Microsimulation study shows additional cost of $221.12 Canadian 2014 dollars per laboring woman
FRIDAY, Sept. 9, 2016 (HealthDay News) — Water immersion during labor and birth is associated with an average extra cost of $221.12 (2014 Canadian dollars) for each laboring woman, according to a study published online Sept. 4 in the Journal of Evaluation in Clinical Practice.
Thomas G. Poder, Ph.D., from UETMIS and CIUSSS de l’Estrie-CHUS in Sherbrooke, Canada, simulated the additional cost of water immersion for hospitals. Data were obtained from systematic reviews already published. Microsimulations of representative laboring women were used in a decision tree. Sensitivity analyses relating to analgesic use and duration of labor was performed.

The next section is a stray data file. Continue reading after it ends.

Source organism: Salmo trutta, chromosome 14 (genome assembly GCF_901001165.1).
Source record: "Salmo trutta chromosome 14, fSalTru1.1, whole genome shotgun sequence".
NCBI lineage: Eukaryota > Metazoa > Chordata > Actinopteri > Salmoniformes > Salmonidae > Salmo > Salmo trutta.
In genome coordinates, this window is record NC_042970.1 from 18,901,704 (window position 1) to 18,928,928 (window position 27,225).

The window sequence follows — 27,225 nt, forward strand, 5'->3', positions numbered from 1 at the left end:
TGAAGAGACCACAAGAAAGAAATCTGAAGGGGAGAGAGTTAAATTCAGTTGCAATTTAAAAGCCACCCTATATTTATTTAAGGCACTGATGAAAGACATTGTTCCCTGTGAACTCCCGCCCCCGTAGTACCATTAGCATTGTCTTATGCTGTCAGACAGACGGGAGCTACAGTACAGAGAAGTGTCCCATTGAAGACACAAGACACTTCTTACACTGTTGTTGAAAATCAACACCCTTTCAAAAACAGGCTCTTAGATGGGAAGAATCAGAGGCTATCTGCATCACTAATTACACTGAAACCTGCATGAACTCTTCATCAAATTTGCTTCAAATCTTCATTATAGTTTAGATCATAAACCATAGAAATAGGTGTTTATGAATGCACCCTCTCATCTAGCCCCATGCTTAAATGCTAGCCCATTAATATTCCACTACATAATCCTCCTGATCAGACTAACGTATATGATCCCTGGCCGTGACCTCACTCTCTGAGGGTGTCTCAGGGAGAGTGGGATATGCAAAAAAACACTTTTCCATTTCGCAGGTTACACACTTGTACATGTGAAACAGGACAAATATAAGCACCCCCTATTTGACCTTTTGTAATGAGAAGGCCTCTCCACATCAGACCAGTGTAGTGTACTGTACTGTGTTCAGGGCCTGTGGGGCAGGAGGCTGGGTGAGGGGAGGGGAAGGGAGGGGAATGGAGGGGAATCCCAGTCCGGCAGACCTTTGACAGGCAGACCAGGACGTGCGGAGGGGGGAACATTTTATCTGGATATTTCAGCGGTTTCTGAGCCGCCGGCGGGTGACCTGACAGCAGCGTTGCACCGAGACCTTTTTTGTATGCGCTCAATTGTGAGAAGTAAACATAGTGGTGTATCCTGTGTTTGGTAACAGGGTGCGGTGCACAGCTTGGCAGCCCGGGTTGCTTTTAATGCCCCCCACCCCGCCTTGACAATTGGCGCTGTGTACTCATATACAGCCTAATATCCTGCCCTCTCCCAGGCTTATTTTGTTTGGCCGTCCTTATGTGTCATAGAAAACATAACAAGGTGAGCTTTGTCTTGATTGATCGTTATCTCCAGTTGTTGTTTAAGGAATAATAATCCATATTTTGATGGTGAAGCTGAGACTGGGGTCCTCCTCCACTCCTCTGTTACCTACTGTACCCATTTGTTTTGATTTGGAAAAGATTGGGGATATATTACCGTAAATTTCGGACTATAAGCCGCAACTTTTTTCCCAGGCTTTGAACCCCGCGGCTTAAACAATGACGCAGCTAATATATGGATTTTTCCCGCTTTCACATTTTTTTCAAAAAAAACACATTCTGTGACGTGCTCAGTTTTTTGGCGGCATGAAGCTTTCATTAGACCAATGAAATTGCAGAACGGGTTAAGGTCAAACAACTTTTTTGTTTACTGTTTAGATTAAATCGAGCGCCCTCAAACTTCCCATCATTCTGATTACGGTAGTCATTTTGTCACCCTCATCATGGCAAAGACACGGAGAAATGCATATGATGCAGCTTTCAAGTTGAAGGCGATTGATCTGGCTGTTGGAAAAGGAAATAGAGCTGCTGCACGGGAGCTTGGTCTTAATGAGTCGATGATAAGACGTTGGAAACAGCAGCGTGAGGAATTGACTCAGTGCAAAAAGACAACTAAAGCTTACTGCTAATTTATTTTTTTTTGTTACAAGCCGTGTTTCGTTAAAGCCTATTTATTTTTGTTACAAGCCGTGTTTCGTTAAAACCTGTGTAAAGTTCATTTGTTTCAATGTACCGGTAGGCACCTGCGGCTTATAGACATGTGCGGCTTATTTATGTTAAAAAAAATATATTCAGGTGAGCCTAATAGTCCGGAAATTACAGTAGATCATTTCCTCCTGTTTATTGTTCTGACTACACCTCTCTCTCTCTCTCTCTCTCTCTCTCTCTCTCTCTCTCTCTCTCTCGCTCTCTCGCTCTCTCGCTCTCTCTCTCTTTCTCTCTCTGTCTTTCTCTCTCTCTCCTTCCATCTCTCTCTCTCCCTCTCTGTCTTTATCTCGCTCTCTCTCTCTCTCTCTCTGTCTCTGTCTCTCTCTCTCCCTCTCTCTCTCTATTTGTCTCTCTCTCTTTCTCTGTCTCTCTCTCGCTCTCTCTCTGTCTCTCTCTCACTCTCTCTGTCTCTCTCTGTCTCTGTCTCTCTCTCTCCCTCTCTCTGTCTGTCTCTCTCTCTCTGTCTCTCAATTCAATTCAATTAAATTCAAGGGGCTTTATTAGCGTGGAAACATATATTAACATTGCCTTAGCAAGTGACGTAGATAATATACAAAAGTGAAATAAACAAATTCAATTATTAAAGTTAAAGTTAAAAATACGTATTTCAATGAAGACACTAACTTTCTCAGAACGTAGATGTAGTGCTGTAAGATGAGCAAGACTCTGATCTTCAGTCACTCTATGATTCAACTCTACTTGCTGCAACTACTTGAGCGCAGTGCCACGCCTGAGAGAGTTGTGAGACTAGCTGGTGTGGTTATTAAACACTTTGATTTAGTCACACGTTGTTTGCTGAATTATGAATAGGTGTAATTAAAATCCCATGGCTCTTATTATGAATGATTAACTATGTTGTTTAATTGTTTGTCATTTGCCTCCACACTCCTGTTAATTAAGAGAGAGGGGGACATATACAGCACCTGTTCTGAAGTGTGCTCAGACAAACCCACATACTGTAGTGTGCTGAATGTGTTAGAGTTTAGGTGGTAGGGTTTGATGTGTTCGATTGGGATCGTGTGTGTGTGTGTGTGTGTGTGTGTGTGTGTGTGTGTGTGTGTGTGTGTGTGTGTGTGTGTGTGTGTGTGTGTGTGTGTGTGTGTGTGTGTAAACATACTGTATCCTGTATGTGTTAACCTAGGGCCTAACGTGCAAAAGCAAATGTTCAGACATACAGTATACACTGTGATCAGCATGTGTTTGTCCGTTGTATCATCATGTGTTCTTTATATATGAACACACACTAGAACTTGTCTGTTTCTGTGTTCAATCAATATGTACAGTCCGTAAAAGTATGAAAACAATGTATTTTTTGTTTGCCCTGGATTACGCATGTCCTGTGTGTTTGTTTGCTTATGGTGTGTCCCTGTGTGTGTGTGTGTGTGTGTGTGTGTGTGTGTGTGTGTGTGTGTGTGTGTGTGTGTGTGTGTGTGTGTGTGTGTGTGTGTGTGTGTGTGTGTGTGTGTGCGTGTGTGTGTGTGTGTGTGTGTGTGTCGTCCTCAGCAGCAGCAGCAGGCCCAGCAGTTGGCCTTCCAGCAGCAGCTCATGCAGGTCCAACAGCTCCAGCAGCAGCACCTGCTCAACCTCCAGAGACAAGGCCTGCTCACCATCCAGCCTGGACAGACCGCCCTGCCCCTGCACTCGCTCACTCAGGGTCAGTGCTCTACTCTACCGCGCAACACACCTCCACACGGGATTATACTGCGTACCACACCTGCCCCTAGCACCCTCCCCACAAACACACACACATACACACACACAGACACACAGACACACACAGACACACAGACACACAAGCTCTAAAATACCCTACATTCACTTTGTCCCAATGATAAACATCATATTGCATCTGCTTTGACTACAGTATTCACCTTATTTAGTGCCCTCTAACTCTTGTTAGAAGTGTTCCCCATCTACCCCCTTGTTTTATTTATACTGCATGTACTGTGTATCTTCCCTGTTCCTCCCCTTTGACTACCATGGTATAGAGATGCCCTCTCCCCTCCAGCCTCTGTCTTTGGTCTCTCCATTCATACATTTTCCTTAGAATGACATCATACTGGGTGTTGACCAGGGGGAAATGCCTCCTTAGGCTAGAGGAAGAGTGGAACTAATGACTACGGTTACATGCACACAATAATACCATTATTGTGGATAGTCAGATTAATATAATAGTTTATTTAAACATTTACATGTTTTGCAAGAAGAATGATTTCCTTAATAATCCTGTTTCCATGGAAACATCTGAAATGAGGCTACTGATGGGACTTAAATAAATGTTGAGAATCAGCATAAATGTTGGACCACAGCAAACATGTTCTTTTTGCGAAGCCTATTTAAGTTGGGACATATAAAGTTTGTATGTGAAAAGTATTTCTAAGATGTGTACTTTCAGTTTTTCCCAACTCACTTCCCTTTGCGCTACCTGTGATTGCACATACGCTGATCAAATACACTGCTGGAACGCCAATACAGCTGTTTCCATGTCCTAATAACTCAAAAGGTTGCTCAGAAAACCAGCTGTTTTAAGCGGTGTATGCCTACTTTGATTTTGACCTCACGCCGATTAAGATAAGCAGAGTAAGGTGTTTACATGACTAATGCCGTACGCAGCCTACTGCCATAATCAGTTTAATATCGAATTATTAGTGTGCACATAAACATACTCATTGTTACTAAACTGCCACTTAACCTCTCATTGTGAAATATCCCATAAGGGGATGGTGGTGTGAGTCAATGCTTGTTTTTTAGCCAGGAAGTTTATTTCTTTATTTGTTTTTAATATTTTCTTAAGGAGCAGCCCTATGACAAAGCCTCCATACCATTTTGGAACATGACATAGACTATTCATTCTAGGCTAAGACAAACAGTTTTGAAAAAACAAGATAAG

The researcher found that for each laboring woman, microsimulations indicated an extra cost of $166.41 to $274.76 (2014 Canadian dollars) depending on the scenario considered. The average additional cost was $221.12.
“While water immersion allows better clinical outcomes, implementation and other costs are higher than the savings generated, which leads to a small extra cost to allow women to potentially have more relaxation and less pain,” Poder writes.
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